A Look at Grade Inflation

Amélie Lemay, Staff Writer

As many seniors submit their college applications, questions about grade inflation arise. What is it, and does everyone agree it’s bad?

Let’s begin with what grade inflation is. Grade inflation is usually defined as the rising of grades without a rising quality of work.

It is inarguable that grades at colleges and high schools have risen. In 1970, 31 percent of grades at Princeton were A’s. In 2003, the number had jumped to 47 percent. A study of more than 200 colleges showed that 28 percent more A’s were given in 2012 than in 1960.

In 1991, students who earned a 13 on the ACT had around an average GPA of 2.35. Students who earned a 13 in 2003 had an average GPA of around 2.59.

Grades have risen, so are students working harder or have teachers become more lenient? There are many voices on this issue, and many factors to consider before declaring your thoughts on this matter.

Some say grade inflation makes it difficult for employers to hire truly exceptional people. “Without grade inflation, a truly outstanding student might be awarded an A, while a very good student might receive a B+. With grade inflation, both students receive A’s, making it hard for employers and graduate schools to differentiate them,” writes Sita Slavov of U.S News and World Reports.

Studies show that today’s college students spend less time studying than in the past. In 1961, students spent about 40 hours per week on school work. In 2003, that number had decreased to 23 hours. Some say grade inflation is partly responsible for this because students may presume they don’t have to work as hard for an A.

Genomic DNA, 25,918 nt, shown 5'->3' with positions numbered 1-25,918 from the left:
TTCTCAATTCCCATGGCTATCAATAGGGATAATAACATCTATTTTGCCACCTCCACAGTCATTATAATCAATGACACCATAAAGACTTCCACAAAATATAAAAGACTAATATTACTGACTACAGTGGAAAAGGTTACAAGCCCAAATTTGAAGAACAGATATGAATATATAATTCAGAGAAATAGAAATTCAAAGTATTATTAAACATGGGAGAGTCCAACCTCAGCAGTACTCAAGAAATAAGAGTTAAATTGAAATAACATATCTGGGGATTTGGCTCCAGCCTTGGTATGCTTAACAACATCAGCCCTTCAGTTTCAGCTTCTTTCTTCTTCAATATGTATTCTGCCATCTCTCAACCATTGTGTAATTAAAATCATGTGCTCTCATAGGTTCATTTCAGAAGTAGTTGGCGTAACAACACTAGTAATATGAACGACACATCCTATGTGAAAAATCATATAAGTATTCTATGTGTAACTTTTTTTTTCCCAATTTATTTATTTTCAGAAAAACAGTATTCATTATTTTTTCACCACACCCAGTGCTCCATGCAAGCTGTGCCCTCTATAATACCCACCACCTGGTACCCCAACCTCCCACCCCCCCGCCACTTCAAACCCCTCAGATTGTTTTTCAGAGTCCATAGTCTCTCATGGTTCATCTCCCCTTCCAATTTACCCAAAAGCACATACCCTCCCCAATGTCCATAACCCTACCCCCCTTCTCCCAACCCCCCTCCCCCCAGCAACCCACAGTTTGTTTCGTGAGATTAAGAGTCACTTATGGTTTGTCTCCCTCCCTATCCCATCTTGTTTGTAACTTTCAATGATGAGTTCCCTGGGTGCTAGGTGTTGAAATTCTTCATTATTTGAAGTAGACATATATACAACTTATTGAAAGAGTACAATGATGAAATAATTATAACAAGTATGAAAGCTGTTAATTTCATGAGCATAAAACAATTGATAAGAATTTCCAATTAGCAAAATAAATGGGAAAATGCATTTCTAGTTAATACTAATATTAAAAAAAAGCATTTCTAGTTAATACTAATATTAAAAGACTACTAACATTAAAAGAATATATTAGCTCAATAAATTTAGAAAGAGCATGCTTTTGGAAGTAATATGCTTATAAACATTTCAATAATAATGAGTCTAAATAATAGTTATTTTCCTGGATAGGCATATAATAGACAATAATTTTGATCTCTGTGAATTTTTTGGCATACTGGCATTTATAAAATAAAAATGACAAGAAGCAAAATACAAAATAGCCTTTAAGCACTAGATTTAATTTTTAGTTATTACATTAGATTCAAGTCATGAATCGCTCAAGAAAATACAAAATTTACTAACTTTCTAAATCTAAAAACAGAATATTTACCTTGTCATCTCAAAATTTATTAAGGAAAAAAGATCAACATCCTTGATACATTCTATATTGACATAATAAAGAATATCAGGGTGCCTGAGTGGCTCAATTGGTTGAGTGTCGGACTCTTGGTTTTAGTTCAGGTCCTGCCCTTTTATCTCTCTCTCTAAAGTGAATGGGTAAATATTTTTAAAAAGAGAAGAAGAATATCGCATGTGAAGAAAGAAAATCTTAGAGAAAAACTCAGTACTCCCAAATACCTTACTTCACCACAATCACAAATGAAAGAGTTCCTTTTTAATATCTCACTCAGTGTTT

Others argue that rules that attempt to regulate grade inflation,sometimes called grade deflation, are unfair. In systems in which there is a fixed percentage of students who can earn A’s, Adam Grant writes, “It arbitrarily limits the number of students who can excel. If your forced curve allows for only seven A’s, but 10 students have mastered the material, three of them will be unfairly punished.”

Elizabeth Wissner-Gross writes, “As admission into America’s highest ranked colleges becomes increasingly competitive, admitted students have become increasingly stronger and should be awarded the grades they earn. If more do A work, they all should receive A’s.”

As mentioned earlier, grade inflation is also present in high schools. One study found that grades increased between 1991 and 2003 but not between 2004 and 2011.

The study that measured grade inflation between 1991 and 2003 found that grades were inflated an average of 0.25 of a GPA point.

The data suggests that grade inflation is not increasing further than it already has in high school.

But before getting too concerned about inflated or deflated grades, consider the words of Alfie Kohn: “A focus on grades creates…an extrinsic orientation that is likely to undermine the love of learning we are presumably seeking to promote.”